Lately I seem to be living in the past, last week it was a tour of long-gone pubs and today it is closed down cinemas. Unlike the boozers tour I was able to take some refreshment with the picture houses trip as I did it from home with a glass of single malt to accompany me.

The idea of the interactive tour is that you download the commentary and listen to it as you walk round the city seeing how it was in years gone by vis-à-vis its fleapits, but, as I have been in most of them anyway, I just needed to dredge the old memory bank. The commentary is narrated by Leeds author S J Bradley, with specially composed new music by Faded Auditoria.

News Theatre, which became The Tatler and later an ‘adult’ cinema club!

The tour begins in City Square at the News Theatre which is at the entrance to Leeds Station. There was a News Theatre in most large stations in the country and, as their name suggests, they showed newsreels which were interspersed with cartoons. The theory was that there would be people with time to kill whilst waiting for a train but not long enough to accommodate watching a full film. It was cheap to get in as few people would watch the whole programme, just nipping in for perhaps 15-20 minutes. It was a boon to we kids who could get entertained all day for next to nothing, if you didn’t mind watching the same Tom and Jerry flick over and over along with news reports from exotic world locations where there was a war or natural disaster. A real case of yin and yang.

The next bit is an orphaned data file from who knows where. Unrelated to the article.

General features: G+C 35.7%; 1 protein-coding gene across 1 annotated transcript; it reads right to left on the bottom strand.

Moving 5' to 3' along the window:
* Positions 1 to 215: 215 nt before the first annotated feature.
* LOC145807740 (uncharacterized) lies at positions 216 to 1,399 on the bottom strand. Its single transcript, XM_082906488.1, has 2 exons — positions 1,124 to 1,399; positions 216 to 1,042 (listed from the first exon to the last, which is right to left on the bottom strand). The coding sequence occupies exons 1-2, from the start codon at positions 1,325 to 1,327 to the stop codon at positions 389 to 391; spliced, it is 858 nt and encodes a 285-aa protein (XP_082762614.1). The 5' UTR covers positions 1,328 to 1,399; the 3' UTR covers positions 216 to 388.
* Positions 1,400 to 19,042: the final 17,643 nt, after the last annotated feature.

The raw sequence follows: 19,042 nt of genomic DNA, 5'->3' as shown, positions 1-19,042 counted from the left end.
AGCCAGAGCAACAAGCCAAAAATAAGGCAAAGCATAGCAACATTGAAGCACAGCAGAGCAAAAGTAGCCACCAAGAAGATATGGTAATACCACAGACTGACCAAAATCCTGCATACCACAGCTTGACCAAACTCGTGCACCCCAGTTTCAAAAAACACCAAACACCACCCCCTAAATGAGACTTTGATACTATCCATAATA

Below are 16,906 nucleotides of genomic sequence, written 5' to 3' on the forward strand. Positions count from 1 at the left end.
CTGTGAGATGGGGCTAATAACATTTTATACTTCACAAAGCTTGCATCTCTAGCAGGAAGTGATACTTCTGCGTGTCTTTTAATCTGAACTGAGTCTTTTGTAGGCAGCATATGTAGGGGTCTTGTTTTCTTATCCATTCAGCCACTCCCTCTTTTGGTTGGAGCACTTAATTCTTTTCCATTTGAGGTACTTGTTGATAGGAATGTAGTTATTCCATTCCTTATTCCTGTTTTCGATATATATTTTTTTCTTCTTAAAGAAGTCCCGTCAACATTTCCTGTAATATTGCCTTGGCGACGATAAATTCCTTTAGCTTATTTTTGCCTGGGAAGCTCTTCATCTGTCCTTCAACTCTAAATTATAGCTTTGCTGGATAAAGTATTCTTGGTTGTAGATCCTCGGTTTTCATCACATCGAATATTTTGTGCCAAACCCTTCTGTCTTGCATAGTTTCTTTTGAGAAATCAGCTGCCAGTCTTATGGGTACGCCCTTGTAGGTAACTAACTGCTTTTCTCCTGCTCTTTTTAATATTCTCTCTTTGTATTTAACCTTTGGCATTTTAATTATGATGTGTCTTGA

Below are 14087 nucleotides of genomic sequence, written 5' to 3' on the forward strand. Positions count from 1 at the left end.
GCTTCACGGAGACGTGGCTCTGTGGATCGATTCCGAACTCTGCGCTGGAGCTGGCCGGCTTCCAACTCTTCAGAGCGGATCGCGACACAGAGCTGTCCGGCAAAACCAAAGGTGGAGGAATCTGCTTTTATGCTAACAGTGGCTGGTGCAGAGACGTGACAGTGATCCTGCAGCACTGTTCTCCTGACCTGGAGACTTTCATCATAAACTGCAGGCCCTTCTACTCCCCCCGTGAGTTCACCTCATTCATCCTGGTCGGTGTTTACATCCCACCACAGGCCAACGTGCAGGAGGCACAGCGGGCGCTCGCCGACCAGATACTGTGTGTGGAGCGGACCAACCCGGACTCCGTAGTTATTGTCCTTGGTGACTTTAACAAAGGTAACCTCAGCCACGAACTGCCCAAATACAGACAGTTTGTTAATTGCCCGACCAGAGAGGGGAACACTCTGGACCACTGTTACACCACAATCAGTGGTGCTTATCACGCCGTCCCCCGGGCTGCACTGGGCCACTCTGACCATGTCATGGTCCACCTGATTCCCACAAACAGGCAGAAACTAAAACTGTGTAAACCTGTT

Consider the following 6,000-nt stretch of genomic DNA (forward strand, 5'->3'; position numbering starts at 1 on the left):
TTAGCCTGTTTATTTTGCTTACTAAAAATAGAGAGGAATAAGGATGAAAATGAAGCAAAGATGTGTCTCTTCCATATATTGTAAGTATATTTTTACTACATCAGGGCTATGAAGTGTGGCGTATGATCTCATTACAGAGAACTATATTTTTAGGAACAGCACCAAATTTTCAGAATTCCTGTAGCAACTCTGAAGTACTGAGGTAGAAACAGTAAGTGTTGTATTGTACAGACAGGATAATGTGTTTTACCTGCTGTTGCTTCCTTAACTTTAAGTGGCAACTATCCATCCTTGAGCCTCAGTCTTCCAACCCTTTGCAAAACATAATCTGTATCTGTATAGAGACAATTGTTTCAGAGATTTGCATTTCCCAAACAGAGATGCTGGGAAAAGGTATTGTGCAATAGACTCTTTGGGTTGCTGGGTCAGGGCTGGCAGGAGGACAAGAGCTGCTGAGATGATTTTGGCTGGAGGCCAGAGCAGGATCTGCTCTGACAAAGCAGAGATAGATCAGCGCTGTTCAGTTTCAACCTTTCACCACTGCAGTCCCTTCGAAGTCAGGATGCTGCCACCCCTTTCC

Majestic City Square

There are sixteen ports of call in total, the last one being on Cookridge Street and referred to as The Coliseum. It was just round the corner from my grammar school in the early sixties, by which time it was called The Gaumont (the cinema, not the school). Not only is the Gaumont history but so is Leeds Central High School. I was just about to add that it makes me feel old but then I realised there is a good reason for that – I am old!

Section of Gaumont Facade

The tour is based on years of research by artist Adam Allsuch Boardman who has also illustrated the Hyde Park Picture House’s ‘Hiding in Plain Sight’ heritage project. He has drawn the facades of many other lost cinemas in Leeds which can be seen at http://www.lostcinemas.co.uk I found one omission from the list of 83 entries, and that is the Easy Road Picture House where my grandad was the commissionaire. He was so conscientious that when my mother got married and he had to ‘give her away’ he walked down the aisle of the church backwards with a torch in his hand.

To do the trip properly, turn on your Bluetooth, slap in your earbuds and go to http://www.lostcinemas.co.uk/#/tour/city-centre-walking-tour

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